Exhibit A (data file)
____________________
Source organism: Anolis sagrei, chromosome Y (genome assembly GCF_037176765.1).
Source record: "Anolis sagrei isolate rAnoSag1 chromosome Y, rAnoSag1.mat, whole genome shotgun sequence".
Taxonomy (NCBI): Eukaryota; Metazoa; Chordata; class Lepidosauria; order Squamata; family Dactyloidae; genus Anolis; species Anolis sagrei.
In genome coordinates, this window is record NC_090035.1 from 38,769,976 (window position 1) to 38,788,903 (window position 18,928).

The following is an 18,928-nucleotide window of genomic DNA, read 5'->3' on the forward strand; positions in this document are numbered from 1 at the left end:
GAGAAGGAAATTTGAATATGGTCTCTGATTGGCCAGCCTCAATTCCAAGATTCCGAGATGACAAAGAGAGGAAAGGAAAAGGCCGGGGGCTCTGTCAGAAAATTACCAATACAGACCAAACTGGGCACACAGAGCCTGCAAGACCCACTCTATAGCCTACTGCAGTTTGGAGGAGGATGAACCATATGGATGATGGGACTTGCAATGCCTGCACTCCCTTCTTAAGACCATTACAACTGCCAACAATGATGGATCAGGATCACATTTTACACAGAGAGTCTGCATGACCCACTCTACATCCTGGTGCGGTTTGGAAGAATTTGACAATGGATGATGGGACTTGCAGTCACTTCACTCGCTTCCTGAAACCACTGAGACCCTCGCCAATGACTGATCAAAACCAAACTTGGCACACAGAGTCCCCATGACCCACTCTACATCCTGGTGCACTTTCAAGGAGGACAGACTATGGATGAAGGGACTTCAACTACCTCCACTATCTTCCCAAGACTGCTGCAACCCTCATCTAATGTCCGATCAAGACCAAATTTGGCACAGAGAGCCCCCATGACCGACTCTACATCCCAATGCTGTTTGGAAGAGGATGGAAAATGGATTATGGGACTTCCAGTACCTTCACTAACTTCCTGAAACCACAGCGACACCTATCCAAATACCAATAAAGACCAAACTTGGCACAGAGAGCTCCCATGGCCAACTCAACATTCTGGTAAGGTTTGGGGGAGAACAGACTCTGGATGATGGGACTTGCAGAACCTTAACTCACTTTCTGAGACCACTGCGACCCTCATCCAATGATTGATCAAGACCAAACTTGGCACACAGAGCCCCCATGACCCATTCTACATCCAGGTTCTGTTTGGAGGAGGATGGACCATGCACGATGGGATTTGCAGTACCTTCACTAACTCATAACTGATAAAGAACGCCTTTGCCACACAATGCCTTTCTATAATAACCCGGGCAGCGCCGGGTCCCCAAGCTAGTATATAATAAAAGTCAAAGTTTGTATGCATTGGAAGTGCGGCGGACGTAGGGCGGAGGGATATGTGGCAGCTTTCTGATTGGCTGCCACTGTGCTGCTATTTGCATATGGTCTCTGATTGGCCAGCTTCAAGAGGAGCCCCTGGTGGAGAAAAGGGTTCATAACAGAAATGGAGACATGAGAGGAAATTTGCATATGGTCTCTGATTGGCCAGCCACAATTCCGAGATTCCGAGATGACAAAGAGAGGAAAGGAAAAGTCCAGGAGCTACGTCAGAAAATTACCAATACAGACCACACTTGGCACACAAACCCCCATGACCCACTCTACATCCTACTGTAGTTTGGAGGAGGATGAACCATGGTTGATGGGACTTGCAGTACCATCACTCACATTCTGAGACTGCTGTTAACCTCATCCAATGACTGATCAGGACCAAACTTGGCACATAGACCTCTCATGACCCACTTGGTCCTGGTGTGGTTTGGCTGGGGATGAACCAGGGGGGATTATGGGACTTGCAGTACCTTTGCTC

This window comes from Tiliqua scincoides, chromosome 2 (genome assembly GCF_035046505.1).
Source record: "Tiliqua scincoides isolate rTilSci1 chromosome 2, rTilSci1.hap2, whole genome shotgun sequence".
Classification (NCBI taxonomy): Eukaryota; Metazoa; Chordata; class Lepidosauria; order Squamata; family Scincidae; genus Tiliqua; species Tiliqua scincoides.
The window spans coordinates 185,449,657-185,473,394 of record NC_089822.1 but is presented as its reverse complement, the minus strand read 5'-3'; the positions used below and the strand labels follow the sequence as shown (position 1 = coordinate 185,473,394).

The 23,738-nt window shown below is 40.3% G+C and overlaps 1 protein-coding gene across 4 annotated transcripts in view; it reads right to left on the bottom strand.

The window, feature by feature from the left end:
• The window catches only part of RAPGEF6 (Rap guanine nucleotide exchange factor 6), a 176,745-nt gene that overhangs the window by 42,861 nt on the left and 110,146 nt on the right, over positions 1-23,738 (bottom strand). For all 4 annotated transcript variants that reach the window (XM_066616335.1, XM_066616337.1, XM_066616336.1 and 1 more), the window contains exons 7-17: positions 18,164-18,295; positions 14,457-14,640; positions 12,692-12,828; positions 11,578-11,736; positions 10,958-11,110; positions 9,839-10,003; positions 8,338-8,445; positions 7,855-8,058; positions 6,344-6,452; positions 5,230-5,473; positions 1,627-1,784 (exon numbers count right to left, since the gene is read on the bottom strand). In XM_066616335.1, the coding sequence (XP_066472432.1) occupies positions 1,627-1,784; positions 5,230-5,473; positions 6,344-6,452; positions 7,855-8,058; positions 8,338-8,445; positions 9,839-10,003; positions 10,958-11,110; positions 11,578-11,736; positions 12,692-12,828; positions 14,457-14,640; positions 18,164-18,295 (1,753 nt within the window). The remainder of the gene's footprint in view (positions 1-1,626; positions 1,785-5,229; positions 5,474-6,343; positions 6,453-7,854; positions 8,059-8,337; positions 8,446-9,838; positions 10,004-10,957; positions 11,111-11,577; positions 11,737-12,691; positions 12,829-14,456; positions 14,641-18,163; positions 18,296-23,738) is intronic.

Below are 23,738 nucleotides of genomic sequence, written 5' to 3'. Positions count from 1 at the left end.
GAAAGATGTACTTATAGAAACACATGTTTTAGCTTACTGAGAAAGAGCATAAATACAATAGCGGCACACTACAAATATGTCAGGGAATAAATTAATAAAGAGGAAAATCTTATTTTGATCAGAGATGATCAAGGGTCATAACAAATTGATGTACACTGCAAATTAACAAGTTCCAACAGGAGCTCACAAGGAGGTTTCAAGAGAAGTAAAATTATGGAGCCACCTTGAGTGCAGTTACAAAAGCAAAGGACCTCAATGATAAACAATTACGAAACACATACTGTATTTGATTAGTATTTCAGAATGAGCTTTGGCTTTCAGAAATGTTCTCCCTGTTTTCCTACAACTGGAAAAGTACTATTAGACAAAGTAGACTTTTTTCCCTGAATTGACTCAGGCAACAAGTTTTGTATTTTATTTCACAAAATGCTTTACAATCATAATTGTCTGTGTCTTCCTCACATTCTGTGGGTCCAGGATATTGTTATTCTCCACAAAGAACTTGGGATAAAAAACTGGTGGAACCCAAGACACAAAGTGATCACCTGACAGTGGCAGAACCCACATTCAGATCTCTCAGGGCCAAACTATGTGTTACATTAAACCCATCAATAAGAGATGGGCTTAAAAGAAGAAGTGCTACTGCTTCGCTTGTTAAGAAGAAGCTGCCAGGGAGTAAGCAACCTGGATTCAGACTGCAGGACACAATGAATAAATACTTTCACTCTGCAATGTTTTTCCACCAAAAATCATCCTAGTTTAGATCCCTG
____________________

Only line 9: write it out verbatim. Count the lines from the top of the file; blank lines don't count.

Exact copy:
Classification (NCBI taxonomy): Eukaryota; Metazoa; Chordata; class Lepidosauria; order Squamata; family Scincidae; genus Tiliqua; species Tiliqua scincoides.